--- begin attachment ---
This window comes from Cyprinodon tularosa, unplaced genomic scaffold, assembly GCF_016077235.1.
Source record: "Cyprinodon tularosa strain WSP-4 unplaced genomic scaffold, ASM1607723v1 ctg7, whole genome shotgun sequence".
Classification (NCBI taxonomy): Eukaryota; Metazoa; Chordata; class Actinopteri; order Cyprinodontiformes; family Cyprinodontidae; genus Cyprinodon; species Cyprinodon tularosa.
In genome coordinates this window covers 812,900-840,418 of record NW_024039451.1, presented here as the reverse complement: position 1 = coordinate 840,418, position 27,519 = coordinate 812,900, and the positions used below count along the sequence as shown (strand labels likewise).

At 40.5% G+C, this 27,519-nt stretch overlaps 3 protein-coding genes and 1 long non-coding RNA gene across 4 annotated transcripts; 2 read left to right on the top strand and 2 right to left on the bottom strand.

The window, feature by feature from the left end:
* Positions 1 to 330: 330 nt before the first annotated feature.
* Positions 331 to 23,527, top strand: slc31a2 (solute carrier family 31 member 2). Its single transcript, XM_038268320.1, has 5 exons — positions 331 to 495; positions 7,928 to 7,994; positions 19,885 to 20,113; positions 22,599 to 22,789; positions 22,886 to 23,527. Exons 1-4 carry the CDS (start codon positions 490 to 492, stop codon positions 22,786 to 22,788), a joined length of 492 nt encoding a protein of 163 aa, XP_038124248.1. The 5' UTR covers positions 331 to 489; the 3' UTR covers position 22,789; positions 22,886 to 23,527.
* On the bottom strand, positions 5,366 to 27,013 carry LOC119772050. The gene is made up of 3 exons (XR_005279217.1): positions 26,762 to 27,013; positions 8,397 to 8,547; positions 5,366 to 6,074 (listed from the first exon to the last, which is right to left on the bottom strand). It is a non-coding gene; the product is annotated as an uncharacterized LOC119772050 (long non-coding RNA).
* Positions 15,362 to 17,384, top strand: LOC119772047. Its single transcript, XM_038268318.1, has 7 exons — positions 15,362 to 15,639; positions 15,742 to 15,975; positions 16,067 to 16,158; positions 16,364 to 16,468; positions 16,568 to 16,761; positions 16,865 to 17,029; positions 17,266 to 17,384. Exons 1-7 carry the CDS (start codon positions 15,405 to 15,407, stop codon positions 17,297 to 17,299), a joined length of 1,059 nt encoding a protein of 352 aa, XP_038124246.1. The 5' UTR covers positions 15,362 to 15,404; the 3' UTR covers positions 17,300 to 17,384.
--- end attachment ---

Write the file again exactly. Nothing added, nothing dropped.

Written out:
This window comes from Cyprinodon tularosa, unplaced genomic scaffold, assembly GCF_016077235.1.
Source record: "Cyprinodon tularosa strain WSP-4 unplaced genomic scaffold, ASM1607723v1 ctg7, whole genome shotgun sequence".
Classification (NCBI taxonomy): Eukaryota; Metazoa; Chordata; class Actinopteri; order Cyprinodontiformes; family Cyprinodontidae; genus Cyprinodon; species Cyprinodon tularosa.
In genome coordinates this window covers 812,900-840,418 of record NW_024039451.1, presented here as the reverse complement: position 1 = coordinate 840,418, position 27,519 = coordinate 812,900, and the positions used below count along the sequence as shown (strand labels likewise).

At 40.5% G+C, this 27,519-nt stretch overlaps 3 protein-coding genes and 1 long non-coding RNA gene across 4 annotated transcripts; 2 read left to right on the top strand and 2 right to left on the bottom strand.

The window, feature by feature from the left end:
* Positions 1 to 330: 330 nt before the first annotated feature.
* Positions 331 to 23,527, top strand: slc31a2 (solute carrier family 31 member 2). Its single transcript, XM_038268320.1, has 5 exons — positions 331 to 495; positions 7,928 to 7,994; positions 19,885 to 20,113; positions 22,599 to 22,789; positions 22,886 to 23,527. Exons 1-4 carry the CDS (start codon positions 490 to 492, stop codon positions 22,786 to 22,788), a joined length of 492 nt encoding a protein of 163 aa, XP_038124248.1. The 5' UTR covers positions 331 to 489; the 3' UTR covers position 22,789; positions 22,886 to 23,527.
* On the bottom strand, positions 5,366 to 27,013 carry LOC119772050. The gene is made up of 3 exons (XR_005279217.1): positions 26,762 to 27,013; positions 8,397 to 8,547; positions 5,366 to 6,074 (listed from the first exon to the last, which is right to left on the bottom strand). It is a non-coding gene; the product is annotated as an uncharacterized LOC119772050 (long non-coding RNA).
* Positions 15,362 to 17,384, top strand: LOC119772047. Its single transcript, XM_038268318.1, has 7 exons — positions 15,362 to 15,639; positions 15,742 to 15,975; positions 16,067 to 16,158; positions 16,364 to 16,468; positions 16,568 to 16,761; positions 16,865 to 17,029; positions 17,266 to 17,384. Exons 1-7 carry the CDS (start codon positions 15,405 to 15,407, stop codon positions 17,297 to 17,299), a joined length of 1,059 nt encoding a protein of 352 aa, XP_038124246.1. The 5' UTR covers positions 15,362 to 15,404; the 3' UTR covers positions 17,300 to 17,384.